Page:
April 23, 2010


Loose Tea (Richard Kim, April 21, 2010, The Nation)

But beyond the rhetoric and amid the crowd of a few thousand, the concerns were on a smaller scale--like about incandescent light bulbs.

That's what inspired one woman, Dot, to drive down from Montgomery County, Pennsylvania. Dot is concerned about the deficit and the healthcare bill that "nobody read," but most of all she is panicked about light bulbs. "The government is already starting to fine people if you have the incandescent kind," she said, "but if cap and trade passes, then you're going to have each home audited, and that information is going to be listed to real estate agents, and you won't be able to sell your house."

Dozens of tea partyers I spoke with repeated some version of Dot's tale of government intrusion, little lies laced with tiny truths. "With this consumer protection agency," one man told me, "the government is going to make it illegal for you to have more than two credit cards." A woman in a red-white-and-blue pantsuit said, "There's a charter school in New York City teaching children how to be political activists--Muslim activists." Each of these stories lurks in the substrata of tea party blogs, and many are simply warmed-over right-wing myths that predate the tea party itself. What impresses is the fine-grained obsessiveness with which these ideas are pursued; I came to Washington looking for Ahabs, but the tea partyers I met are preoccupied with chasing minnows of their own imagining, not hunting the great white whale of government.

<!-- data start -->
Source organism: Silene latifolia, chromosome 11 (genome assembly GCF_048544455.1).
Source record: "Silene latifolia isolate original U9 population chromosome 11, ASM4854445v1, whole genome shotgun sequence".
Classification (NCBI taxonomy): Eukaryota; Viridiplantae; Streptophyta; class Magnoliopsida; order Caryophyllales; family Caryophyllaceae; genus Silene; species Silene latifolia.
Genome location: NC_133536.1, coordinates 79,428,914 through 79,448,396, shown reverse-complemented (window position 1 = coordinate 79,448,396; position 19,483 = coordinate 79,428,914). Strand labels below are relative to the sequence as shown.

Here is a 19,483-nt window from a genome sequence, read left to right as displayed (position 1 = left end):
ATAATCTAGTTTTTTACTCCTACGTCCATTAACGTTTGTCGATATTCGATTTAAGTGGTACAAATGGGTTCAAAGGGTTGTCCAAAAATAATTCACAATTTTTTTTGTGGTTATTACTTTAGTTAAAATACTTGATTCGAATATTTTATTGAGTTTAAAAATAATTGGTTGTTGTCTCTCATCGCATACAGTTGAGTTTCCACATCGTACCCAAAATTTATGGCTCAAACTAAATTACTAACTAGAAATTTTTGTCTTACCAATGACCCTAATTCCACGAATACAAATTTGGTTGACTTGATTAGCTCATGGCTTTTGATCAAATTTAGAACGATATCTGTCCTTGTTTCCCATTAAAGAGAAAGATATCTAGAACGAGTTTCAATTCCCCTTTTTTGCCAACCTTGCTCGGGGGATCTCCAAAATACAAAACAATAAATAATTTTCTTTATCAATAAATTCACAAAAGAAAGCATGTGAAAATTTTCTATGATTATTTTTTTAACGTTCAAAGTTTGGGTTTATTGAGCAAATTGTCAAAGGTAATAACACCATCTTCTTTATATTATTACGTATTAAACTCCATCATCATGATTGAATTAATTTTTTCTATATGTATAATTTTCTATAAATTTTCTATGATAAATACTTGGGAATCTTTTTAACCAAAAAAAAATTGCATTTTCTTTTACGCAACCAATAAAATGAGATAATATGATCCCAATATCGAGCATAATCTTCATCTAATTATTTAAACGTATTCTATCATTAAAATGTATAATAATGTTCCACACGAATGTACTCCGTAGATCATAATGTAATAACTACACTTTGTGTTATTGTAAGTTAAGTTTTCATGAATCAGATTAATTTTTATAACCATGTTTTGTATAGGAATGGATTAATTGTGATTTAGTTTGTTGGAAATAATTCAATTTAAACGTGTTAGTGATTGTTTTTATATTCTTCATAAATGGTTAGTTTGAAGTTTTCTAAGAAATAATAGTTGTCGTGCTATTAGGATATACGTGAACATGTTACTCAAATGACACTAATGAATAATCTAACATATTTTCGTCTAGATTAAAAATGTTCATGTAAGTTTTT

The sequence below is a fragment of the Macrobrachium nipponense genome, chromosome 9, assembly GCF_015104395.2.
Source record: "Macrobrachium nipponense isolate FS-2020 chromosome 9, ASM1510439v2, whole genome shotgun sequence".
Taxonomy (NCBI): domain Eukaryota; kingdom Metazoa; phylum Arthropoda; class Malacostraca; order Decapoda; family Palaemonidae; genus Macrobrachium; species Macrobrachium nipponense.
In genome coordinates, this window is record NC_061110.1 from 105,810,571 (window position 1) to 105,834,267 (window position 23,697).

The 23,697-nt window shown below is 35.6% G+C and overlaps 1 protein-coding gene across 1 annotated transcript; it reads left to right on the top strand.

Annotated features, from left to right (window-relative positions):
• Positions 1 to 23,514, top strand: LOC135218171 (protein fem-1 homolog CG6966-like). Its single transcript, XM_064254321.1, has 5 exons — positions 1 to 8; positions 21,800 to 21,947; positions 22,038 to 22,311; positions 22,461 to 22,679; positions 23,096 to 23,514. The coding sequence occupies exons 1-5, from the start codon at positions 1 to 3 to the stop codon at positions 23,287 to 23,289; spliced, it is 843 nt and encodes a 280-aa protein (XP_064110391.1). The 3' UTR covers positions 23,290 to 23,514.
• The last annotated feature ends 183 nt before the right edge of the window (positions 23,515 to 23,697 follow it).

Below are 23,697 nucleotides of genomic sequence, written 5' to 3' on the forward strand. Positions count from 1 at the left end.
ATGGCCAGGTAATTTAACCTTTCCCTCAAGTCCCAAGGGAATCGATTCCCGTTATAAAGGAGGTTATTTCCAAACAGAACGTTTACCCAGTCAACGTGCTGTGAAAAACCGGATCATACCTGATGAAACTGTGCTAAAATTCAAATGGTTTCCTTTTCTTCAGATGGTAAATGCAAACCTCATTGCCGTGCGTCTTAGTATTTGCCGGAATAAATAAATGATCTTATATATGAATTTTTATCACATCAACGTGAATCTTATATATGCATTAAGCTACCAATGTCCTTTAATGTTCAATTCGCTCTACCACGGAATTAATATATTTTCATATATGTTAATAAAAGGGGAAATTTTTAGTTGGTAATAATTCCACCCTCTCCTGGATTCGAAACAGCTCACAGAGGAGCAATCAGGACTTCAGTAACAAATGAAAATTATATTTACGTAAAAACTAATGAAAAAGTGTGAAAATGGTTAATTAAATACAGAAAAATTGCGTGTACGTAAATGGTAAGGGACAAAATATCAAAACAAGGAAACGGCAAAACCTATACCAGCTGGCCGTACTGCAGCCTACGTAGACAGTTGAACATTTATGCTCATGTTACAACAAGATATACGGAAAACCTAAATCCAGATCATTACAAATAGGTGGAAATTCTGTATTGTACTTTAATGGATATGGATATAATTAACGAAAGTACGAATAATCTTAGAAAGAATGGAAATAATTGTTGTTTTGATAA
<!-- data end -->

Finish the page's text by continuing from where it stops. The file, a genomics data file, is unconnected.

What does this kaleidoscope of kookiness add up to? According to a recent New York Times/CBS News poll, tea partyers are richer, whiter, better educated, older, more male and more likely to be employed than the rest of America. In other words, they largely come from society's "haves," who now worry, as Thomas Edsall argues in The Atlantic Monthly, that "the competition for resources cannot be resolved by...economic growth," and so are rallying to hold on to their wealth, status, authority and autonomy. Or as one tea party sign put it, Your Fair Share Is Not in My Pocket.

Can't you just see them trying to tell The Gipper, Jack Kemp, or W that we're in decline and economic growth is a thing of the past?

Posted by Orrin Judd at April 23, 2010 5:42 PM
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